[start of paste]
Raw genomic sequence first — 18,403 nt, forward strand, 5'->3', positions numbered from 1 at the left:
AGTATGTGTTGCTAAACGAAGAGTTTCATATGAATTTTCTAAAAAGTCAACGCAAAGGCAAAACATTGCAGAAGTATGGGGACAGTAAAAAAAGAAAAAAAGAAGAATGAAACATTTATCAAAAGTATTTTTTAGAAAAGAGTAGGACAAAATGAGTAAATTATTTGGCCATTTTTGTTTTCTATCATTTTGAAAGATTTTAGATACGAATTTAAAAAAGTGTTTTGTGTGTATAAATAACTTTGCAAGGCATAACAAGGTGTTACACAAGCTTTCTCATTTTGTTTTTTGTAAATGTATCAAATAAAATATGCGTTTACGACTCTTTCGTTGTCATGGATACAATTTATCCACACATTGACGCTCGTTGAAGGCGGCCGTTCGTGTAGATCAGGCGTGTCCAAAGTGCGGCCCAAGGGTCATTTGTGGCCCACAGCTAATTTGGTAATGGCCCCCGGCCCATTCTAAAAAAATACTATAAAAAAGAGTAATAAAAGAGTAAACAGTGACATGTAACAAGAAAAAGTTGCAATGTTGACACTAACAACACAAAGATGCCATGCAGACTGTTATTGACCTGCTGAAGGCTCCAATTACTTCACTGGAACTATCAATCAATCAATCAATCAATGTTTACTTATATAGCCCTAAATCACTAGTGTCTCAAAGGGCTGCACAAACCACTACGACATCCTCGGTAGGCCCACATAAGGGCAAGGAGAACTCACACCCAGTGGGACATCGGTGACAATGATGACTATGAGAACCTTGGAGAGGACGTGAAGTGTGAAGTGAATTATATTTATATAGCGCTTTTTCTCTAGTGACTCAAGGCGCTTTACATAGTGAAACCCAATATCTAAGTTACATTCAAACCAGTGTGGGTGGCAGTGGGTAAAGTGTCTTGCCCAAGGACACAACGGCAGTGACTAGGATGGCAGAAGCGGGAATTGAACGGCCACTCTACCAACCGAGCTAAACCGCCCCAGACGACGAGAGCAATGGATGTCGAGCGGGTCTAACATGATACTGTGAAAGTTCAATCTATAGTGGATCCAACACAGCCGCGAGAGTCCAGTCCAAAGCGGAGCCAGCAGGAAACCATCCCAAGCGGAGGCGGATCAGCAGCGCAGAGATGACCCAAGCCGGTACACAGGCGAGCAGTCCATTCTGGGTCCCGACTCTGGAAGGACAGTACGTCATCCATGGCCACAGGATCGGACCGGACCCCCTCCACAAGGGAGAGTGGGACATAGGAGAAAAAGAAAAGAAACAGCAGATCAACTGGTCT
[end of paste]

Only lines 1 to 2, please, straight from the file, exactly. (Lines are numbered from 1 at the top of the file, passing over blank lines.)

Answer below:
Raw genomic sequence first — 18,403 nt, forward strand, 5'->3', positions numbered from 1 at the left:
AGTATGTGTTGCTAAACGAAGAGTTTCATATGAATTTTCTAAAAAGTCAACGCAAAGGCAAAACATTGCAGAAGTATGGGGACAGTAAAAAAAGAAAAAAAGAAGAATGAAACATTTATCAAAAGTATTTTTTAGAAAAGAGTAGGACAAAATGAGTAAATTATTTGGCCATTTTTGTTTTCTATCATTTTGAAAGATTTTAGATACGAATTTAAAAAAGTGTTTTGTGTGTATAAATAACTTTGCAAGGCATAACAAGGTGTTACACAAGCTTTCTCATTTTGTTTTTTGTAAATGTATCAAATAAAATATGCGTTTACGACTCTTTCGTTGTCATGGATACAATTTATCCACACATTGACGCTCGTTGAAGGCGGCCGTTCGTGTAGATCAGGCGTGTCCAAAGTGCGGCCCAAGGGTCATTTGTGGCCCACAGCTAATTTGGTAATGGCCCCCGGCCCATTCTAAAAAAATACTATAAAAAAGAGTAATAAAAGAGTAAACAGTGACATGTAACAAGAAAAAGTTGCAATGTTGACACTAACAACACAAAGATGCCATGCAGACTGTTATTGACCTGCTGAAGGCTCCAATTACTTCACTGGAACTATCAATCAATCAATCAATCAATGTTTACTTATATAGCCCTAAATCACTAGTGTCTCAAAGGGCTGCACAAACCACTACGACATCCTCGGTAGGCCCACATAAGGGCAAGGAGAACTCACACCCAGTGGGACATCGGTGACAATGATGACTATGAGAACCTTGGAGAGGACGTGAAGTGTGAAGTGAATTATATTTATATAGCGCTTTTTCTCTAGTGACTCAAGGCGCTTTACATAGTGAAACCCAATATCTAAGTTACATTCAAACCAGTGTGGGTGGCAGTGGGTAAAGTGTCTTGCCCAAGGACACAACGGCAGTGACTAGGATGGCAGAAGCGGGAATTGAACGGCCACTCTACCAACCGAGCTAAACCGCCCCAGACGACGAGAGCAATGGATGTCGAGCGGGTCTAACATGATACTGTGAAAGTTCAATCTATAGTGGATCCAACACAGCCGCGAGAGTCCAGTCCAAAGCGGAGCCAGCAGGAAACCATCCCAAGCGGAGGCGGATCAGCAGCGCAGAGATGACCCAAGCCGGTACACAGGCGAGCAGTCCATTCTGGGTCCCGACTCTGGAAGGACAGTACGTCATCCATGGCCACAGGATCGGACCGGACCCCCTCCACAAGGGAGAGTGGGACATAGGAGAAAAAGAAAAGAAACAGCAGATCAACTGGTCT